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Roberto Gerhard

 1896 - 1970Roberto Gerhard Photo: www.booseyprints.com

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An introduction to Gerhard’s music by Calum MacDonald

Roberto Gerhard ended his career in the very forefront of musical modernism, producing in his last 15 years a series of scores notable for their scintillating textural invention and their almost Varesian cragginess of expression. (Metamorphoses, a far-reaching revision of his Second Symphony that amounts to a separate work, was the very last of these.) Their undeniable power – and the aura that automatically adheres to a gifted pupil of Schoenberg – tend to dominate discussions of Gerhard’s output.

Yet before he studied with Schoenberg, Gerhard was a pupil of Granados and Pedrell (the latter commemorated in his Pedrelliana); so it is not really a paradox that long after his years in Vienna and Berlin he continued to write music recognisably in the ‘Spanish nationalist’ tradition – more specifically within the traditions of his native Catalonia. Such colourful, danceable, folk-inflected scores as the 1932 Cantata or the Albada, Interludi i Dansa hardly fit any theory of evolutionary modernism. Yet Gerhard’s enlarged experience enabled him to bring to them and their like a rare compositional discipline, and to open up new resources of organised chromaticism (already explored in the Haiku and Wind Quintet) that broadened the ‘folkloric’ archetype into a music of universal significance. The major compositional statements of this synthesis are the ballet Don Quixote and the opera The Duenna (the most felicitous of whose many marriages is surely its amazingly natural wedding of the Iberian musical vernacular to English prosody), but Gerhard saw no incongruity in producing such relaxed entertainments as Alegrías and Cancionero de Pedrell. All in all, this was an achievement comparable to that of Bartók in Hungary, but effected by different means.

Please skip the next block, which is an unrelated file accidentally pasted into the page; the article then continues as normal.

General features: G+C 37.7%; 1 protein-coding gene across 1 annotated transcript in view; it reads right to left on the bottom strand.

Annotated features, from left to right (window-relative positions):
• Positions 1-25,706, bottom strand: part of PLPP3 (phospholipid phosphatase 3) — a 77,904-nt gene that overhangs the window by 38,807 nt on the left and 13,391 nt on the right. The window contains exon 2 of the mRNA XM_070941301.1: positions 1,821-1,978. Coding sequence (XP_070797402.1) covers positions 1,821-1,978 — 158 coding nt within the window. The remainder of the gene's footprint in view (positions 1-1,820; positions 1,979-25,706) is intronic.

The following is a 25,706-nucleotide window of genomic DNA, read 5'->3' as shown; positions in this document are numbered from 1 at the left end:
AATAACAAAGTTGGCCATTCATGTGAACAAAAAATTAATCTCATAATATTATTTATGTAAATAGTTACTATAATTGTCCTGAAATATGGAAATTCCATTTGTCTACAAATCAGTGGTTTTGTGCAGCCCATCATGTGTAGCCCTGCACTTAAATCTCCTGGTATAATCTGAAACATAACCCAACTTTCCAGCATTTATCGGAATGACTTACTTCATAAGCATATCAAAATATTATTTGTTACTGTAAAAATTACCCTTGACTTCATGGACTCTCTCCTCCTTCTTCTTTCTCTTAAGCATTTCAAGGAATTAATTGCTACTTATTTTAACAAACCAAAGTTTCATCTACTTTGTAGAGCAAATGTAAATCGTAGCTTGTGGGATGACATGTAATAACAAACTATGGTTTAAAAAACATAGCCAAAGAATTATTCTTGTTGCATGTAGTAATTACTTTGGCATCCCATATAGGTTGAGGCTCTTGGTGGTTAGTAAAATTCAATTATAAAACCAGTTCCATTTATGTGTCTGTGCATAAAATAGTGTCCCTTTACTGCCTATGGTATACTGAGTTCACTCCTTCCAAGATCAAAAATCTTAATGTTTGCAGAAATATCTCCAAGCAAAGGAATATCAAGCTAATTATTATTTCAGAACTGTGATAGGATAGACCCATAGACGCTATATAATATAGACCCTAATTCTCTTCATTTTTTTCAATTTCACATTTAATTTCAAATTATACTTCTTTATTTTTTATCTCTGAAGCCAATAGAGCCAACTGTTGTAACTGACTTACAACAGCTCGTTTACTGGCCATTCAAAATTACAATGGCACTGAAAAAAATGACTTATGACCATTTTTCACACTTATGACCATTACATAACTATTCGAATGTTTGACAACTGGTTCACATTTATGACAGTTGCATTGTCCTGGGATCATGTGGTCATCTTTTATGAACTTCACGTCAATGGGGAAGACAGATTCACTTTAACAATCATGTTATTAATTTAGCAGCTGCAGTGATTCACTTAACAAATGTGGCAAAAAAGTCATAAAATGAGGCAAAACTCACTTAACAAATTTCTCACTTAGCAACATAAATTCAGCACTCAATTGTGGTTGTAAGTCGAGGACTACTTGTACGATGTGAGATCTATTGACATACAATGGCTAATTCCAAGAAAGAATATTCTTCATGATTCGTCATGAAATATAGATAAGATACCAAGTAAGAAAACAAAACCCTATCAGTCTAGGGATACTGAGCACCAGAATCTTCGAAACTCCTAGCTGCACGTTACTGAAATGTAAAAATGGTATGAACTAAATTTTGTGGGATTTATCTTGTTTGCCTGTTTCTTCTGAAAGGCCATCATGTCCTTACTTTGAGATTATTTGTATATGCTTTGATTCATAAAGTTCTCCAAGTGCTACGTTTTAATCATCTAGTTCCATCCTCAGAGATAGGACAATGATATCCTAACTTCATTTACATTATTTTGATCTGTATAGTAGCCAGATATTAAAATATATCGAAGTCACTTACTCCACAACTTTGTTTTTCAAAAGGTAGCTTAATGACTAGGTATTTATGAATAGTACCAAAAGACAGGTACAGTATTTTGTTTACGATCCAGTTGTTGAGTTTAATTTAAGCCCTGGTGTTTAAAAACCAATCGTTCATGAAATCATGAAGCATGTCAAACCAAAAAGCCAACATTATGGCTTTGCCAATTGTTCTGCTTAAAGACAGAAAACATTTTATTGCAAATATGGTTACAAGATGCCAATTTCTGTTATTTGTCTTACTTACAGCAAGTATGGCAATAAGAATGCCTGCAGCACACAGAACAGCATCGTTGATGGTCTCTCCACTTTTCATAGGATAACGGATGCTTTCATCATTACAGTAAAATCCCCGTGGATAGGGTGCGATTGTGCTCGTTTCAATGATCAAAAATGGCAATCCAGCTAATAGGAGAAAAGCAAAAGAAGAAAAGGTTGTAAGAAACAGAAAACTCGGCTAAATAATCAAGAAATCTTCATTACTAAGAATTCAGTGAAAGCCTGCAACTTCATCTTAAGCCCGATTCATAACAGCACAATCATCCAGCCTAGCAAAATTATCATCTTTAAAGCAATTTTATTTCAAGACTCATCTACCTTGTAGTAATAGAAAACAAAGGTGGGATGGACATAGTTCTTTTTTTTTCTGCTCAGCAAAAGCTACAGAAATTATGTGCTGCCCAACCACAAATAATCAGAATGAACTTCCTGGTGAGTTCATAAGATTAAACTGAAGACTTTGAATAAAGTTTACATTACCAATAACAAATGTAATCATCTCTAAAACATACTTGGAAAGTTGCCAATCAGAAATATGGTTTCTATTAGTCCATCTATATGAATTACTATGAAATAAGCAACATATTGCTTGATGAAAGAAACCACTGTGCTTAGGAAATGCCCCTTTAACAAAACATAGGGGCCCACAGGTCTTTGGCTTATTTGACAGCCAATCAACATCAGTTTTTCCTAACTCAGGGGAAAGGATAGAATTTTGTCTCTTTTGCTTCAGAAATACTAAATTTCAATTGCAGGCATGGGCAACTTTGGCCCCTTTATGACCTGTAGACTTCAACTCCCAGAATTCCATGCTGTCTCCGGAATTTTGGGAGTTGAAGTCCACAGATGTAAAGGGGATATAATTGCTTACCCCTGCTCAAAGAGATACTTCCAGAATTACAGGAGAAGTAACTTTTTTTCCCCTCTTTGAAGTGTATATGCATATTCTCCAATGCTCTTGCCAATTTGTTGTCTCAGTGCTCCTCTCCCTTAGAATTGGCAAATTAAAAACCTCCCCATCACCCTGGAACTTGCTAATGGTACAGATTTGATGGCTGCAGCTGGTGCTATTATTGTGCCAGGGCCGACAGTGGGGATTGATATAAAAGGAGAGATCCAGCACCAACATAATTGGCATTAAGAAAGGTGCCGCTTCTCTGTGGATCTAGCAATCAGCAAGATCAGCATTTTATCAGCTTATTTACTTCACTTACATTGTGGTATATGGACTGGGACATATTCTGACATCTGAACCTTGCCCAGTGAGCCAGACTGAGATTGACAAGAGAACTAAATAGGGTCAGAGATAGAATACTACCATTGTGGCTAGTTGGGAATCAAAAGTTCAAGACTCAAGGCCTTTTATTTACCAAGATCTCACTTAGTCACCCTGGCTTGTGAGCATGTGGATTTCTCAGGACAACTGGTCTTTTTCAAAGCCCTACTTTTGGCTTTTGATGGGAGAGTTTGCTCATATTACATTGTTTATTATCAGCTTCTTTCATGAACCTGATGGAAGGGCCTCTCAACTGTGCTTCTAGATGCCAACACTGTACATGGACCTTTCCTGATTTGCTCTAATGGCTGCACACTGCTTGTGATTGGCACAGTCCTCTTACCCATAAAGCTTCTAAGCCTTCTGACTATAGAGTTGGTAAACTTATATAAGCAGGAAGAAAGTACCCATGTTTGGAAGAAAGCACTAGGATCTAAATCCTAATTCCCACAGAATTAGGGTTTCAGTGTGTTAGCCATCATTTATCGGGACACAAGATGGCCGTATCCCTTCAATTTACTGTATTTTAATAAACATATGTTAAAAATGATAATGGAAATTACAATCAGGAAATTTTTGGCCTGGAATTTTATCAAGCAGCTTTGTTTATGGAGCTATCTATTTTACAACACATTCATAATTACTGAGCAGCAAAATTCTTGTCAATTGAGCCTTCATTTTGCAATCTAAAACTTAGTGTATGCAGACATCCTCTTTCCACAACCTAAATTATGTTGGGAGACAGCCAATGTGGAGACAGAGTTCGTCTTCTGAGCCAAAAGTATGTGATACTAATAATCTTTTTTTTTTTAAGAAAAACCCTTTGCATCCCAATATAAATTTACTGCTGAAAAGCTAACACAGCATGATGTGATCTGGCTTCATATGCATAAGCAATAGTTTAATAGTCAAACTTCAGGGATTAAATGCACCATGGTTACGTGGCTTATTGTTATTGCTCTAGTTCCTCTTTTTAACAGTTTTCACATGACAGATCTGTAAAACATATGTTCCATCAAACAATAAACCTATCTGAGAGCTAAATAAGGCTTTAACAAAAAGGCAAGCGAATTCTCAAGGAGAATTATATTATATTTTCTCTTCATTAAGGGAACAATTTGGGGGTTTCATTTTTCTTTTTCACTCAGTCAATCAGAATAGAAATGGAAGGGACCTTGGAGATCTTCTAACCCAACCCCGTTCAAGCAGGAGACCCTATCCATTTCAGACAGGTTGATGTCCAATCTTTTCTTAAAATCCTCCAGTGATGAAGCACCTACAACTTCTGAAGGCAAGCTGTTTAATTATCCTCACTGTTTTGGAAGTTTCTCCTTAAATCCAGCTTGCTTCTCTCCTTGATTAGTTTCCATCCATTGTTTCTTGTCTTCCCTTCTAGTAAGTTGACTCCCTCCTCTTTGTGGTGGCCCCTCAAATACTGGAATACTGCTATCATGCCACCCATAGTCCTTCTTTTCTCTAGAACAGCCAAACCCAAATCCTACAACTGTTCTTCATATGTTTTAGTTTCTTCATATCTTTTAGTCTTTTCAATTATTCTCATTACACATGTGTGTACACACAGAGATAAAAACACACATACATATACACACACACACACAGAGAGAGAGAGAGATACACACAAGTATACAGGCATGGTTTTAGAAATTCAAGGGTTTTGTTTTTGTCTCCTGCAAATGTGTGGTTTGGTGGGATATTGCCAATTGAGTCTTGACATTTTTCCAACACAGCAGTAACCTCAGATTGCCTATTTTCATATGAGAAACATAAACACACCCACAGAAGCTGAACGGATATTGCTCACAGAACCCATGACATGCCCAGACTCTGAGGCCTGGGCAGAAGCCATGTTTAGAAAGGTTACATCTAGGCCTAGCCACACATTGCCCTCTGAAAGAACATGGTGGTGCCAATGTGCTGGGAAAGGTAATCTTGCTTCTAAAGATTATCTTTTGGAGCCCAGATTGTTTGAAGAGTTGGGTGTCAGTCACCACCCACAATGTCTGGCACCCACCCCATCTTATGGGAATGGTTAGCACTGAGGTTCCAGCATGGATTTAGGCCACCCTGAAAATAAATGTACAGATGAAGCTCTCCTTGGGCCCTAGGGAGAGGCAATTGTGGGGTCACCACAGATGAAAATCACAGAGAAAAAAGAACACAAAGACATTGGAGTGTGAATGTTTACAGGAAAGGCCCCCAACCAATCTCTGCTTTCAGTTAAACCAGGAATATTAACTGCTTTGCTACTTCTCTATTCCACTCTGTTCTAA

In fact, Gerhard never truly renounced his Catalan heritage, which continued to nourish his flamboyant colour-sense and even provide specific melodic gestures right up to his very last scores. But the Concertos for violin, piano and harpsichord chart a progress away from the more anecdotal aspects of that heritage towards a more flexible and radicalized language. The first major embodiment of that perfected manner is the official First Symphony, one of Gerhard’s most powerful works; and it is consolidated in the following orchestral and chamber scores, such as the Nonet. These works illustrate, to an astonishing degree, the union of post-Schoenbergian serial rigour with freely-evolving, apparently improvisational fantasy: the Debussian ideal of music as ‘endless arabesque’. And even at their most radical and uncompromising, these works are imbued with a Mediterranean warmth and brilliance, a dark vision and dry humour, that speaks of their composer’s essential roots.

Calum MacDonald, May 1991


"A composer needs grace (inspiration), guts, intellect, madness"

"Discovery is nothing. The difficulty is to acquire what we discover."

"There are countless music-lovers the world over who lay no claim to under-standing (in any logical sense) the music they enjoy, and some are amazingly perceptive. Only think of the meagre audiences of cognoscenti that would be left us without that great body of pure amateurs. True, they must be led through the maze of the contemporary scene by an informed elite. But in the last resort their response will also be the ultimate test of that elite."


R.G

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